My Child’s First Visit to the Dentist
It’s recommended that you bring your baby in for a visit within six months of the first tooth’s eruption – usually around his/her first birthday. Since decay can occur in even the smallest of teeth, the earlier your baby visits us, the more likely he/she is to avoid problems. We’ll look for any signs of early problems with your baby’s oral heath, and check in with you about the best way to care for his/her teeth. Remember that preparing for each dental visit with a positive attitude goes a long way toward making your child comfortable with regular checkups.
A child’s first visit to the dentist should be enjoyable and positive. The more you and your child know about the first visit, the better you will feel. Children are not born with a fear of the dentist, but they can fear the unknown. We want you to feel at ease from the moment your family arrives at our office. In most cases, we focus on getting to know your child and giving you some basic information about dental care. We will attempt to take a quick look into your child’s mouth and if possible do a bit of cleaning. We will also answer any questions you have about how to care for your child’s teeth as they develop, and provide you with material containing helpful tips that you can refer to at home.
How often should my child visit the dentist?
We generally recommend scheduling checkups every six months. Depending on the circumstances of your child’s oral health, we may recommend more frequent visits.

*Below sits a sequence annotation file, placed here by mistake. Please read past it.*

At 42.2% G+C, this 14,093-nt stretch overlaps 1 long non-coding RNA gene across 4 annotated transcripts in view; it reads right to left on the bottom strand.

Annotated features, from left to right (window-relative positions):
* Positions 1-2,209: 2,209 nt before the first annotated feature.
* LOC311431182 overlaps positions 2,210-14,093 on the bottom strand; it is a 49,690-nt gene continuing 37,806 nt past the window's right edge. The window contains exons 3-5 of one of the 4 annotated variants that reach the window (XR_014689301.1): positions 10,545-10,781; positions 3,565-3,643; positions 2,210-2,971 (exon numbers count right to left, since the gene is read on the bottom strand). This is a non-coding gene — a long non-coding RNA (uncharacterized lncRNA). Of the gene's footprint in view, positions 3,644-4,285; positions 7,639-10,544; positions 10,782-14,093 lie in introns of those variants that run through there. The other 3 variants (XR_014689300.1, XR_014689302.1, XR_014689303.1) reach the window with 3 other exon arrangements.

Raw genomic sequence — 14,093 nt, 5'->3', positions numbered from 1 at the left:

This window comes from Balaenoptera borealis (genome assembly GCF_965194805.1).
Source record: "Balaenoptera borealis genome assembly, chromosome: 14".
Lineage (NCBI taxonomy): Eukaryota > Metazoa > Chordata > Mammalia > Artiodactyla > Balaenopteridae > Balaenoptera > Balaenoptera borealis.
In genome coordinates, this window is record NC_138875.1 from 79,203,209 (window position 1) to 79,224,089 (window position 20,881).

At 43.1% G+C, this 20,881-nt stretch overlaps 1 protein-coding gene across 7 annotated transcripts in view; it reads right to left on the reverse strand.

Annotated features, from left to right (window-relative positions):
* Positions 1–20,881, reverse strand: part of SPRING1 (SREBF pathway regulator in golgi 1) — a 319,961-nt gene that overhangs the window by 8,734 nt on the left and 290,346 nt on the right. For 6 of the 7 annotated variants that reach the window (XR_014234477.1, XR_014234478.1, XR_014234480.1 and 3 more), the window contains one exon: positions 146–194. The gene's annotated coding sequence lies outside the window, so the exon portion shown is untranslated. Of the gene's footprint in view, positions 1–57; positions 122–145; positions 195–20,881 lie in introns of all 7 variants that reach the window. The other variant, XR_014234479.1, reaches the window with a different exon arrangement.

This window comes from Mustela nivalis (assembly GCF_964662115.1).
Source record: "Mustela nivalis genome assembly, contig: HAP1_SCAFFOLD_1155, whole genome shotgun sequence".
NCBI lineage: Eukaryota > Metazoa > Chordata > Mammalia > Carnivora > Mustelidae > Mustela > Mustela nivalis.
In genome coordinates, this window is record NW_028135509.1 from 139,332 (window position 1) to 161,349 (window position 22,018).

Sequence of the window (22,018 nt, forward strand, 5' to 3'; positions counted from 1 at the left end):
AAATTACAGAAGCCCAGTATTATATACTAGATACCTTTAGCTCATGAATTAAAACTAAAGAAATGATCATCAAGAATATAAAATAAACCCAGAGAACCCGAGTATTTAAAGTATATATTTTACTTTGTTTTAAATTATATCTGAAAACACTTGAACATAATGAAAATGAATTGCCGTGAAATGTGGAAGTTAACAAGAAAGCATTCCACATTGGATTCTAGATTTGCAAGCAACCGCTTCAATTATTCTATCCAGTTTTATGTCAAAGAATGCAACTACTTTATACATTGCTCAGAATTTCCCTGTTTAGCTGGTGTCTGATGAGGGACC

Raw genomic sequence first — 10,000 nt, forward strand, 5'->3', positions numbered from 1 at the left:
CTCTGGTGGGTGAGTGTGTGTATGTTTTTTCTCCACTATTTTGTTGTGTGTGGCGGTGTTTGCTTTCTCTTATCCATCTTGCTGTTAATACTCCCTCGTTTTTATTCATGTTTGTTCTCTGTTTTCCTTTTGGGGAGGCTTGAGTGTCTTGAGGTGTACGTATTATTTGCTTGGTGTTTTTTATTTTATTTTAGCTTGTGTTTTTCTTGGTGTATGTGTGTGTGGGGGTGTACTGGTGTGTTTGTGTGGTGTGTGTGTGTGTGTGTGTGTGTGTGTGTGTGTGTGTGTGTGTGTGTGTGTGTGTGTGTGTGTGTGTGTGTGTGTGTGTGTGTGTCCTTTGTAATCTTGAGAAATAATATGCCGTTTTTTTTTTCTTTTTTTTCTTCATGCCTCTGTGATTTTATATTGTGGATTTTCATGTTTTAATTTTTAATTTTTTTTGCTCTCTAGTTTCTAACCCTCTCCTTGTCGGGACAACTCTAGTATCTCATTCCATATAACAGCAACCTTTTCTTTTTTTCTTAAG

When New Teeth Arrive
Your child’s first tooth erupts between ages 6-12 months and the remainder of the 20 primary or “baby” teeth typically erupt by age 3. During this time, gums may feel tender and sore, causing your child to feel irritable. To help alleviate this discomfort, we recommend that you soothe the gums by rubbing a clean finger or a cool, wet cloth across them. You may also choose to make use of a teething ring.
Your child’s primary teeth are shed at various times throughout childhood, and the permanent teeth begin erupting at age 6 and continue until age 21. Adults have 28 permanent teeth, or 32 including wisdom teeth.
Adopting Healthy Oral Hygiene Habits
As new teeth erupt, examine them every two weeks for lines and discoloration caused by decay. Remember that sugary foods and liquids can attack a new tooth, so take care that your child brushes his/her teeth after feeding or eating. We recommend brushing four times a day for optimal oral hygiene: after breakfast, after lunch, after dinner, and at bedtime. Brushing can be fun, and your child should brush as soon as the first tooth arrives. When a baby’s tooth erupts, parents should brush the tooth with a soft-bristled toothbrush and a pea-sized amount of non-fluoridated toothpaste. We suggest reviewing proper tooth-brushing procedures with your child.
Flossing is also a part of good oral hygiene habits, and your doctor will discuss with you the right time to start flossing.
If you notice signs of decay, contact your dentist immediately.
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